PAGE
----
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2012, The Year that Wasn’t


Photo by laffy4k of FlikrI don’t know if this was a result of leaving the consulting world or a side effect of not having made any predictions for 2012, but this year appeared to be a very non-newsworthy year in Content Management. Oh, things happened, but nothing big.

I didn’t realize it until Ron Miller asked me what I thought the biggest story was this year. I couldn’t think of a story that was “big”. I could wade through a bunch of small stories and pick the “biggest”, but that wasn’t what he was looking to learn.

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Yammer and Microsoft, a Win for Both Sides


There is going to be no shortage of analysis of Microsoft’s acquisition of Yammer. I’m not going to take time to parse it all. I do want to share some quick thoughts on the acquisition while everything is still fresh on my mind and the deal seems more likely to be completed.

Yammer Cashing Out

Yammer was one of the pioneers in the the Enterprise 2.0/Social Business space. The issue that over the years as the space has evolved, the amount of evolution coming from Yammer has been limited. Their product has gotten better but they remain, at their core, a micro blogging service.

imageThe space has been moving on though. People have been learning that all these Social Business tools work best when they are part of the business process, not when they are on their own. With Yammer, you may produce less email and generate greater visibility into what people are doing in the organization, but you also have a new inbox to check. It is just one more window to keep open.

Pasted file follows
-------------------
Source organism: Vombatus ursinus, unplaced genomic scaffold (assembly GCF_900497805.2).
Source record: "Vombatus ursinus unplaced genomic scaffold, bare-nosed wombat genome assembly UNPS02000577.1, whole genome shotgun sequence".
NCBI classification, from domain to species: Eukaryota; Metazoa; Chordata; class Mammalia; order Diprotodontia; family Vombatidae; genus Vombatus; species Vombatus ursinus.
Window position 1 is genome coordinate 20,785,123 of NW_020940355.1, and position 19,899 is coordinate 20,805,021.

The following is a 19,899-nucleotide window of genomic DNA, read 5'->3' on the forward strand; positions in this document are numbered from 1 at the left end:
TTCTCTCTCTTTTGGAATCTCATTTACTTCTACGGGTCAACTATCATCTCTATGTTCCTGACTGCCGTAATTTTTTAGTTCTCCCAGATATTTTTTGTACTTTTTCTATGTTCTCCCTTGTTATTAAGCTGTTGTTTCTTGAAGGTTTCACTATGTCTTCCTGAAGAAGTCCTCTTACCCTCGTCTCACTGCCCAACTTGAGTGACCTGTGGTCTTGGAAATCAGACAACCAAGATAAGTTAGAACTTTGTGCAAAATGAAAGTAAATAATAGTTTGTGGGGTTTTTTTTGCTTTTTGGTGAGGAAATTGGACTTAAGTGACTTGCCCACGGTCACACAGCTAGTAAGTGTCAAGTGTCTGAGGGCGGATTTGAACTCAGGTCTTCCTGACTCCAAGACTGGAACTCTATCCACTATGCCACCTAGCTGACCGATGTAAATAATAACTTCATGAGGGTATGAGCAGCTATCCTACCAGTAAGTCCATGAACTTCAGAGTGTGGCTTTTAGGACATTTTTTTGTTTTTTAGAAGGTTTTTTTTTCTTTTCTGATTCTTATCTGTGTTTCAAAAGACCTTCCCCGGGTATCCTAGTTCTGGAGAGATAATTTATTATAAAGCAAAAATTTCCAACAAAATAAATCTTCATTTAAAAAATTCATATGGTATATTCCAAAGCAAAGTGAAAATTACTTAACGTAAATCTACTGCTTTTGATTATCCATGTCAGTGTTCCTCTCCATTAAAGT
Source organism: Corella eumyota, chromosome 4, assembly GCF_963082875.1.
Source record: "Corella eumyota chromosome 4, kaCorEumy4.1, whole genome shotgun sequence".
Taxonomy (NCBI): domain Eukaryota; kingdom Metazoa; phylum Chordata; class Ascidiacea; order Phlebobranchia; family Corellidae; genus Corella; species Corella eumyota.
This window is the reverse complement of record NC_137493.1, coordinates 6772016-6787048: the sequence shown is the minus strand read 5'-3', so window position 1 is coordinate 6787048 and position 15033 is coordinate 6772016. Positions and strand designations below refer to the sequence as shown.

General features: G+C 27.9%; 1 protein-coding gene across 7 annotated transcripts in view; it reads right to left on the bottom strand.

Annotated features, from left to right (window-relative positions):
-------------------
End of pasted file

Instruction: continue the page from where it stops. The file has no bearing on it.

Let’s face it. Chatter turned SalesForce into a social platform. Yammer has been stuck in tool mode.

Yammer was facing a stiff uphill battle to remain relevant over the next several years. They seem to have been heading in the right direction, but there were a lot of questions about whether or not they could evolve fast enough to keep up.

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Thinking on the Future of Content Management


I’m sitting here reflecting upon a very productive Gilbane Conference in Boston this week.  It was good to talk to people and see what people were thinking about in the Content Management industry. Engagement, Search, and Social were big, overlapping themes in the conference.

I was at Gilbane in order present my view on the future of Content Management.  I thought I would share the slides here and talk a little about the recent research on the same topic from AIIM.

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The ECM Magic Quadrant, The 2010 Edition


imageSo Gartner released the new Magic Quadrant last week.

Um…..

I’m a little torn here.  It is an important piece of research and of value and all that, but…

  • Those in the Leaders quadrant frequently aren’t leading.
  • Too many people look at the report and research the market no further.
  • Enterprise Content Management cannot be bought.  It is a strategy.  I can buy a Content Management platform or suite that supports my ECM strategy, but I cannot buy ECM.

Of course, it is full of useful/interesting facts, so let’s dive into it…[download a copy from Hyland Software.]

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CMIS has Arrived, Demo Anyone?


The news today?  CMIS is now an official standard! I’m pretty stoked about the whole thing.  When I started this blog, after I got through my initial list of topics, it was the desire for a SOA-based standard for ECM that provided the desire.  Now that my desire has been met, almost three years later, what will I do for inspiration?

Simple, push for CMIS 2.0! In all seriousness, that is a post for another day. I want to focus on the actual release of the standard and the Demo where you can see it in action.